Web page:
[R-meta] Can/should we code for treatment groups?
Jack Solomon
kj@j@o|omon @end|ng |rom gm@||@com
Sat Jul 31 21:08:59 CEST 2021
(Please keep the list cc'd, and I emphasize again that I'm a junior list
member, please wait for confirmation from senior list members).
My answer is inline.
>>>> Thank you for your response. I'm assuming that the logic you're
describing applies to my "measure" variable as well right (I mean "measure"
in addition to "time")?
Potentially yes. Although, in the case of "measure" (which I take to be
synonymous with "outcome" [e.g., A = depression, B = Anxiety, etc.], and
not for example some forms of a test or scale focused on the same outcome
[e.g., A = X scale for depression, B = Y scale for depression]), you noted
that your codes for different levels of it (A, B, etc.) refer to the same
thing.
Therefore, unlike "trt_grp", you "can" add a random effect to generalize
beyond the levels of "measure" itself (it's not simply an indexing
variable). Now, to your new question, the idea behind using indexing
variables (e.g., "trt_grp") is to navigate the random effects to "attach"
to the appropriate rows of your data (using the random-effects design
matrix).
[my own question/view here is that the variance component for "trt_grp" is
perhaps, then, non-interpretable?!].
In your example, it is "theoretically" possible to assume that the true
effects associated with each outcome are correlated IF they belong to the
same treatment group in the same study. In addition, it is also
"theoretically" possible that true effect sizes at different time points
are correlated IF they come from the same treatment group, same outcome,
and same study. In `rma.mv()` syntax, that would be:
list(~ measure | interaction(study, trt_grp), ~ time | interaction(study,
trt_grp, measure))
Note that the reason I keep saying theoretically is that you should test a
range of models to find the best-fitting model. For example, it is entirely
possible that at the end, you end up not using your "trt_grp" indexing
variable either partially, like:
list(~ measure | interaction(study, trt_grp), ~ time | interaction(study,
measure))
Or fully, like:
list(~ measure | study, ~ time | interaction(study, measure))
and anything else in between.
Finally, one has to also think about how the above random effect choices go
with the structure ("struct =") of their hierarchical dependence. Often
combining these two choices (1- what has to be taken random, 2- what form
the hierarchical dependence should take) creates a wide number of possible
models that can be fit to the data and compared to find a defensible model.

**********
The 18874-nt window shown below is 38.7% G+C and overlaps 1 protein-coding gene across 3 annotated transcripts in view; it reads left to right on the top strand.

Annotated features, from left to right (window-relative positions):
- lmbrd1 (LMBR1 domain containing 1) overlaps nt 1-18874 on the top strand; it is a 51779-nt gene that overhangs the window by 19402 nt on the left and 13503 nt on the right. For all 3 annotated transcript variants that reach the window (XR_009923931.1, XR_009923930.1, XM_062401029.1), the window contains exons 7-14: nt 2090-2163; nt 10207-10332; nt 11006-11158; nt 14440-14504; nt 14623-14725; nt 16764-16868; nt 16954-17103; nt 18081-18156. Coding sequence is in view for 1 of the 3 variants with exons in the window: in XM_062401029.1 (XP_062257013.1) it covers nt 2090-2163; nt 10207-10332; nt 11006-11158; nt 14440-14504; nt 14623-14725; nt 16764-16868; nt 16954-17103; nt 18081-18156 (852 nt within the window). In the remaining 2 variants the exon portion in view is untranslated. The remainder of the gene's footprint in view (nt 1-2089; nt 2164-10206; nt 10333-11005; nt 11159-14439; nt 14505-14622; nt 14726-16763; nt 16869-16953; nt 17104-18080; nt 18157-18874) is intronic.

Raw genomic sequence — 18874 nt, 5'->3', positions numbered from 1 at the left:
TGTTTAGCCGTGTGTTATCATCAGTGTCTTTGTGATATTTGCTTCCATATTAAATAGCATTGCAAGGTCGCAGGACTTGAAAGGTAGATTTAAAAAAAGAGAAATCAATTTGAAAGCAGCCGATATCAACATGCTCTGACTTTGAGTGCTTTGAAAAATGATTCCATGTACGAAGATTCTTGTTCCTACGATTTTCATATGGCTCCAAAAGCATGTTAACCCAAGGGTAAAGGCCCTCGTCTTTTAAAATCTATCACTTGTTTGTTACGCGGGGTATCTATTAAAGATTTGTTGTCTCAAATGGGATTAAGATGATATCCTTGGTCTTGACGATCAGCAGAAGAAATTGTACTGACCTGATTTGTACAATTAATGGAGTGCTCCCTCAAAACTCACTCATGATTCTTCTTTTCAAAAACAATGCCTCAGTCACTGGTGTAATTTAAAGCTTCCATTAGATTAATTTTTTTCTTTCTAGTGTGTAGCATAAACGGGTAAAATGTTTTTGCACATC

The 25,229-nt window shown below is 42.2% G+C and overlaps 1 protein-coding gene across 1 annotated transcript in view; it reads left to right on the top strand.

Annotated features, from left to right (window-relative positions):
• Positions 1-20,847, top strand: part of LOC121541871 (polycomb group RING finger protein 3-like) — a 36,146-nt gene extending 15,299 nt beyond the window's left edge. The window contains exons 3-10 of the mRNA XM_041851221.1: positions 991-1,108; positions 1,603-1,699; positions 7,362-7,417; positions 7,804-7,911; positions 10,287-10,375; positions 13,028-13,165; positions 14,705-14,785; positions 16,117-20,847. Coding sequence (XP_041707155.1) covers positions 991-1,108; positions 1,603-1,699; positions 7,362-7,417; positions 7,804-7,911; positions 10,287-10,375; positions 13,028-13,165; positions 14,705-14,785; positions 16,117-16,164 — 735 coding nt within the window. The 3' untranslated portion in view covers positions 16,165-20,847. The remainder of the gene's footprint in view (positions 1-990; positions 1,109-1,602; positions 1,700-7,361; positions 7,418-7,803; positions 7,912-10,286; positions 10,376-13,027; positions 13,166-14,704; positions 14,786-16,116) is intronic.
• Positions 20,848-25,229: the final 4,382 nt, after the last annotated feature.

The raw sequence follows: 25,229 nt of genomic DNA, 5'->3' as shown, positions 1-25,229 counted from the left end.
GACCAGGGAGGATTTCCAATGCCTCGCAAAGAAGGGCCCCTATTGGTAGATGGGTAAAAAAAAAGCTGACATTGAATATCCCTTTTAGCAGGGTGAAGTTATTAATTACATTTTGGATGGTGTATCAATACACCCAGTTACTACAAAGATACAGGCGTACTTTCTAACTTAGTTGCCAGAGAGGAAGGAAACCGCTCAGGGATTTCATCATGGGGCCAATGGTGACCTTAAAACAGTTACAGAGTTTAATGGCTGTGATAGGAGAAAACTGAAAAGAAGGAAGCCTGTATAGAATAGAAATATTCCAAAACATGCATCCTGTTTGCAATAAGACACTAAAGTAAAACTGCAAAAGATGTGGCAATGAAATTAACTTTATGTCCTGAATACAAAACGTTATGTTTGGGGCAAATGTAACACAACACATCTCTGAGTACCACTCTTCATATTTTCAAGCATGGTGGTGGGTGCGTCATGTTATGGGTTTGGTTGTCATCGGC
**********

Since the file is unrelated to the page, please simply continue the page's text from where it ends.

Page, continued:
Just my two cents,
Jack
On Sat, Jul 31, 2021 at 1:06 PM Simon Harmel <sim.harmel using gmail.com> wrote:
> Dear Jack,
>
> Thank you for your response. I'm assuming that the logic you're describing
> applies to my "measure" variable as well right (I mean "measure" in
> addition to "time")?
>
> Many thanks,
> Simon
>
> On Sat, Jul 31, 2021 at 9:09 AM Jack Solomon <kj.jsolomon using gmail.com>
> wrote:
>
>> Dear Simon,
>>
>> I offer my two cents, my senior colleagues (perhaps Wolfgang and James)
>> on the list are welcome to further clarify. To your main question, no. You
>> need each code to represent the same thing (e.g., the same type of
>> treatment) across all studies so you could generalize beyond the observed
>> levels of "trt_grp" by adding a random-effect for it.
>>
>> That said, I think (again comments are welcome by the list members) there
>> is at least one way in which coding by simply distinguishing between
>> "treatment groups" in each study (i.e., coding any group 1, and then
>> another group 2 etc. simply for indexing purposes) might be useful.
>>
>> For example, if you intend (as your example data suggests) to fit a
>> longitudinal multilevel model, it may be more "realistic" to assume that
>> true effect sizes at different time points are correlated IF they come from
>> the same treatment group in each study; rather than simply each study as a
>> whole disregarding the groups.
>>
>> The former in `rma.mv()` syntax will be represented by: `~ time | study`
>> . The latter will be represented by: `~ time | interaction(study,
>> trt_grp)`.
>>
>> Again just my two cents,
>> Jack
>>
>>
>>
>> On Thu, Jul 29, 2021 at 4:12 PM Simon Harmel <sim.harmel using gmail.com>
>> wrote:
>>
>>> Dear Meta-Analysis Experts,
>>>
>>> My understanding is that when coding for any random feature in studies,
>>> the
>>> code (numeric or otherwise) should denote the same thing across the
>>> studies. For example, measure "A" in study 1 and study 2, 3 ... should
>>> all
>>> refer to the same thing.
>>>
>>> But some of my studies have multiple treatment groups (trt_grp) and I'm
>>> simply coding them 1, 2, ... in each study. Thus, trt_grp "1" in study 1
>>> and study 2, 3,... DON'T necessarily refer to the same thing. Same is
>>> true
>>> for "samp" (independent samples of subjects recruited in each study)
>>> across
>>> the studies.
>>>
>>> So, my question is; can "trt_grp" and "samp" be used as
>>> random-effects and be generalizable beyond their levels (or can they even
>>> be used as fixed effects)?
>>>
>>> I highly appreciate your input,
>>> Simon
>>>
>>> study samp trt_grp measure time
>>> 1 1 1 A 0
>>> 1 1 2 B 1
>>> 1 2 1 A 0
>>> 1 2 2 B 1
>>> 2 1 1 A 0
>>> 2 1 2 B 0
>>>
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>>>
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